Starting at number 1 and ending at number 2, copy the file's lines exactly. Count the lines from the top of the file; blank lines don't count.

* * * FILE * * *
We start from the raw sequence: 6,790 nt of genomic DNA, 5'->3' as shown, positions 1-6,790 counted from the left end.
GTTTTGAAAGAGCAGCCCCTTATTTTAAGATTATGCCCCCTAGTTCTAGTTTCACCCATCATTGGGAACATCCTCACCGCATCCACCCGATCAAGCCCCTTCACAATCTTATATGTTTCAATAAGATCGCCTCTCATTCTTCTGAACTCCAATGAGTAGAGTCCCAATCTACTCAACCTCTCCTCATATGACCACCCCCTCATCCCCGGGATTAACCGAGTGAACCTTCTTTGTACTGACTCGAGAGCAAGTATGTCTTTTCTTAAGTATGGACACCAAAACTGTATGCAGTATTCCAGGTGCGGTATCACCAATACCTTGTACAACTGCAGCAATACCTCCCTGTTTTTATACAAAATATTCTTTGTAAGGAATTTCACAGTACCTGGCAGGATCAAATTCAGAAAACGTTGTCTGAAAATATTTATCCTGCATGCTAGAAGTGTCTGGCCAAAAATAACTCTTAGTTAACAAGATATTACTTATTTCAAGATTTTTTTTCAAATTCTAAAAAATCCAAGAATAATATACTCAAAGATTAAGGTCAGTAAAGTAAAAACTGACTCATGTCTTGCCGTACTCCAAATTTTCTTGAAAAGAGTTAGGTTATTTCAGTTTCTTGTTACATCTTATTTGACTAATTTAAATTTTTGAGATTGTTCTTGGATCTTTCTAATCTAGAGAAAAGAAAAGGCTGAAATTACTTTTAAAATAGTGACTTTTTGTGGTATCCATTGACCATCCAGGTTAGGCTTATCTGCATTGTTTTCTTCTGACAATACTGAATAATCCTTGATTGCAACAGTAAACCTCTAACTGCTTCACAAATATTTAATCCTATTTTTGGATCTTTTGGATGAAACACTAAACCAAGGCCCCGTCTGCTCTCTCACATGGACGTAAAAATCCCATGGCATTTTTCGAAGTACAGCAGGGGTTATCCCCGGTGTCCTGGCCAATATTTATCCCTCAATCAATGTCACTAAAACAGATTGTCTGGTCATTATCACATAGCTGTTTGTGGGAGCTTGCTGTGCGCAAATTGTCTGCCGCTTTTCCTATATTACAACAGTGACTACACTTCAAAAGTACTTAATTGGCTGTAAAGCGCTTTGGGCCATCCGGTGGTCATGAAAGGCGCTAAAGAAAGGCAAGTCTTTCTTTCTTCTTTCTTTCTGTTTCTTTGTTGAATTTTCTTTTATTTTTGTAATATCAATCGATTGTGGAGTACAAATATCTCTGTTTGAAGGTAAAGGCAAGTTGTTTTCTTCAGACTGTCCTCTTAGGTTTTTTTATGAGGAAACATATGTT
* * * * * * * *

We start from the raw sequence: 6,790 nt of genomic DNA, 5'->3' as shown, positions 1-6,790 counted from the left end.
GTTTTGAAAGAGCAGCCCCTTATTTTAAGATTATGCCCCCTAGTTCTAGTTTCACCCATCATTGGGAACATCCTCACCGCATCCACCCGATCAAGCCCCTTCACAATCTTATATGTTTCAATAAGATCGCCTCTCATTCTTCTGAACTCCAATGAGTAGAGTCCCAATCTACTCAACCTCTCCTCATATGACCACCCCCTCATCCCCGGGATTAACCGAGTGAACCTTCTTTGTACTGACTCGAGAGCAAGTATGTCTTTTCTTAAGTATGGACACCAAAACTGTATGCAGTATTCCAGGTGCGGTATCACCAATACCTTGTACAACTGCAGCAATACCTCCCTGTTTTTATACAAAATATTCTTTGTAAGGAATTTCACAGTACCTGGCAGGATCAAATTCAGAAAACGTTGTCTGAAAATATTTATCCTGCATGCTAGAAGTGTCTGGCCAAAAATAACTCTTAGTTAACAAGATATTACTTATTTCAAGATTTTTTTTCAAATTCTAAAAAATCCAAGAATAATATACTCAAAGATTAAGGTCAGTAAAGTAAAAACTGACTCATGTCTTGCCGTACTCCAAATTTTCTTGAAAAGAGTTAGGTTATTTCAGTTTCTTGTTACATCTTATTTGACTAATTTAAATTTTTGAGATTGTTCTTGGATCTTTCTAATCTAGAGAAAAGAAAAGGCTGAAATTACTTTTAAAATAGTGACTTTTTGTGGTATCCATTGACCATCCAGGTTAGGCTTATCTGCATTGTTTTCTTCTGACAATACTGAATAATCCTTGATTGCAACAGTAAACCTCTAACTGCTTCACAAATATTTAATCCTATTTTTGGATCTTTTGGATGAAACACTAAACCAAGGCCCCGTCTGCTCTCTCACATGGACGTAAAAATCCCATGGCATTTTTCGAAGTACAGCAGGGGTTATCCCCGGTGTCCTGGCCAATATTTATCCCTCAATCAATGTCACTAAAACAGATTGTCTGGTCATTATCACATAGCTGTTTGTGGGAGCTTGCTGTGCGCAAATTGTCTGCCGCTTTTCCTATATTACAACAGTGACTACACTTCAAAAGTACTTAATTGGCTGTAAAGCGCTTTGGGCCATCCGGTGGTCATGAAAGGCGCTAAAGAAAGGCAAGTCTTTCTTTCTTCTTTCTTTCTGTTTCTTTGTTGAATTTTCTTTTATTTTTGTAATATCAATCGATTGTGGAGTACAAATATCTCTGTTTGAAGGTAAAGGCAAGTTGTTTTCTTCAGACTGTCCTCTTAGGTTTTTTTATGAGGAAACATATGTT